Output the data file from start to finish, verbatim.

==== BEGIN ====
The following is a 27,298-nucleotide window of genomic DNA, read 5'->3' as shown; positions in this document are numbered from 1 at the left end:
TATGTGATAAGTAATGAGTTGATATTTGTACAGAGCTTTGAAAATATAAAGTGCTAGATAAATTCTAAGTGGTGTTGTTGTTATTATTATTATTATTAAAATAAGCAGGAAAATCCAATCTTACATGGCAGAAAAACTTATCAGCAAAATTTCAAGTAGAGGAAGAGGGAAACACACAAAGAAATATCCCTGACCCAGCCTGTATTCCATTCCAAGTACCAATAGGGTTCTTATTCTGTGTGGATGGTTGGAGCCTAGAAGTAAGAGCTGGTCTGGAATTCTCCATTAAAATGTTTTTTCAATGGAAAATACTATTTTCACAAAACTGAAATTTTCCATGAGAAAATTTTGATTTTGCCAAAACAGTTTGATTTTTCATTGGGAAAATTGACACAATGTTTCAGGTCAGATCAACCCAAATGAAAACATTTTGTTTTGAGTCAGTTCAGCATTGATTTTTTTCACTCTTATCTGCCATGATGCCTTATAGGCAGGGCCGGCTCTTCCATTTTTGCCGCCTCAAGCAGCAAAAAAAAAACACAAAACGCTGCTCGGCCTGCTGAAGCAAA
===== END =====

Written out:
The following is a 27,298-nucleotide window of genomic DNA, read 5'->3' as shown; positions in this document are numbered from 1 at the left end:
TATGTGATAAGTAATGAGTTGATATTTGTACAGAGCTTTGAAAATATAAAGTGCTAGATAAATTCTAAGTGGTGTTGTTGTTATTATTATTATTATTAAAATAAGCAGGAAAATCCAATCTTACATGGCAGAAAAACTTATCAGCAAAATTTCAAGTAGAGGAAGAGGGAAACACACAAAGAAATATCCCTGACCCAGCCTGTATTCCATTCCAAGTACCAATAGGGTTCTTATTCTGTGTGGATGGTTGGAGCCTAGAAGTAAGAGCTGGTCTGGAATTCTCCATTAAAATGTTTTTTCAATGGAAAATACTATTTTCACAAAACTGAAATTTTCCATGAGAAAATTTTGATTTTGCCAAAACAGTTTGATTTTTCATTGGGAAAATTGACACAATGTTTCAGGTCAGATCAACCCAAATGAAAACATTTTGTTTTGAGTCAGTTCAGCATTGATTTTTTTCACTCTTATCTGCCATGATGCCTTATAGGCAGGGCCGGCTCTTCCATTTTTGCCGCCTCAAGCAGCAAAAAAAAAACACAAAACGCTGCTCGGCCTGCTGAAGCAAA